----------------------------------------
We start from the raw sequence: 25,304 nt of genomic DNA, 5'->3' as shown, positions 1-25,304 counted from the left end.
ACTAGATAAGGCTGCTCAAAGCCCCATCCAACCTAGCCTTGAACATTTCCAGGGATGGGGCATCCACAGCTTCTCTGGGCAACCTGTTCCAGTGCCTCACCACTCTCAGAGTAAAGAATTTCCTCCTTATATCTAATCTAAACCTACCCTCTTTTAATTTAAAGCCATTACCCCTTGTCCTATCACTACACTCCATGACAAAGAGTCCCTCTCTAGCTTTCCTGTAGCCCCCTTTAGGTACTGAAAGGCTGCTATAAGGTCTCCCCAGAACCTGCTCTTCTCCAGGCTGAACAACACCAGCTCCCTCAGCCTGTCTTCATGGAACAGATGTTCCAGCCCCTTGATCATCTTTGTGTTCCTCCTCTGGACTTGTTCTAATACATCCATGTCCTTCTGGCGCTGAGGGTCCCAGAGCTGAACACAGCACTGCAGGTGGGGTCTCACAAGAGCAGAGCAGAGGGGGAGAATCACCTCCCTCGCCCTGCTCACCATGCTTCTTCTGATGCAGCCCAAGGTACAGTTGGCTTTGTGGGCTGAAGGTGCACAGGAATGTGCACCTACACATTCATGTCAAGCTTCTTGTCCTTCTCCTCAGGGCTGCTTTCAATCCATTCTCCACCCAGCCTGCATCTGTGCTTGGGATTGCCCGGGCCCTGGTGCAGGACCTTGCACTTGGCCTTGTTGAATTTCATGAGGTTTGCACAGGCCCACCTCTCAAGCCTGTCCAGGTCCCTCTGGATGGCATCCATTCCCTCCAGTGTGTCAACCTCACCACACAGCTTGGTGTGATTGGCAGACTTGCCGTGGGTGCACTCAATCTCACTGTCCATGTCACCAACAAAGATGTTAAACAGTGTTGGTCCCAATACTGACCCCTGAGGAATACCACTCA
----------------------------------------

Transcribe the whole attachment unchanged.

We start from the raw sequence: 25,304 nt of genomic DNA, 5'->3' as shown, positions 1-25,304 counted from the left end.
ACTAGATAAGGCTGCTCAAAGCCCCATCCAACCTAGCCTTGAACATTTCCAGGGATGGGGCATCCACAGCTTCTCTGGGCAACCTGTTCCAGTGCCTCACCACTCTCAGAGTAAAGAATTTCCTCCTTATATCTAATCTAAACCTACCCTCTTTTAATTTAAAGCCATTACCCCTTGTCCTATCACTACACTCCATGACAAAGAGTCCCTCTCTAGCTTTCCTGTAGCCCCCTTTAGGTACTGAAAGGCTGCTATAAGGTCTCCCCAGAACCTGCTCTTCTCCAGGCTGAACAACACCAGCTCCCTCAGCCTGTCTTCATGGAACAGATGTTCCAGCCCCTTGATCATCTTTGTGTTCCTCCTCTGGACTTGTTCTAATACATCCATGTCCTTCTGGCGCTGAGGGTCCCAGAGCTGAACACAGCACTGCAGGTGGGGTCTCACAAGAGCAGAGCAGAGGGGGAGAATCACCTCCCTCGCCCTGCTCACCATGCTTCTTCTGATGCAGCCCAAGGTACAGTTGGCTTTGTGGGCTGAAGGTGCACAGGAATGTGCACCTACACATTCATGTCAAGCTTCTTGTCCTTCTCCTCAGGGCTGCTTTCAATCCATTCTCCACCCAGCCTGCATCTGTGCTTGGGATTGCCCGGGCCCTGGTGCAGGACCTTGCACTTGGCCTTGTTGAATTTCATGAGGTTTGCACAGGCCCACCTCTCAAGCCTGTCCAGGTCCCTCTGGATGGCATCCATTCCCTCCAGTGTGTCAACCTCACCACACAGCTTGGTGTGATTGGCAGACTTGCCGTGGGTGCACTCAATCTCACTGTCCATGTCACCAACAAAGATGTTAAACAGTGTTGGTCCCAATACTGACCCCTGAGGAATACCACTCA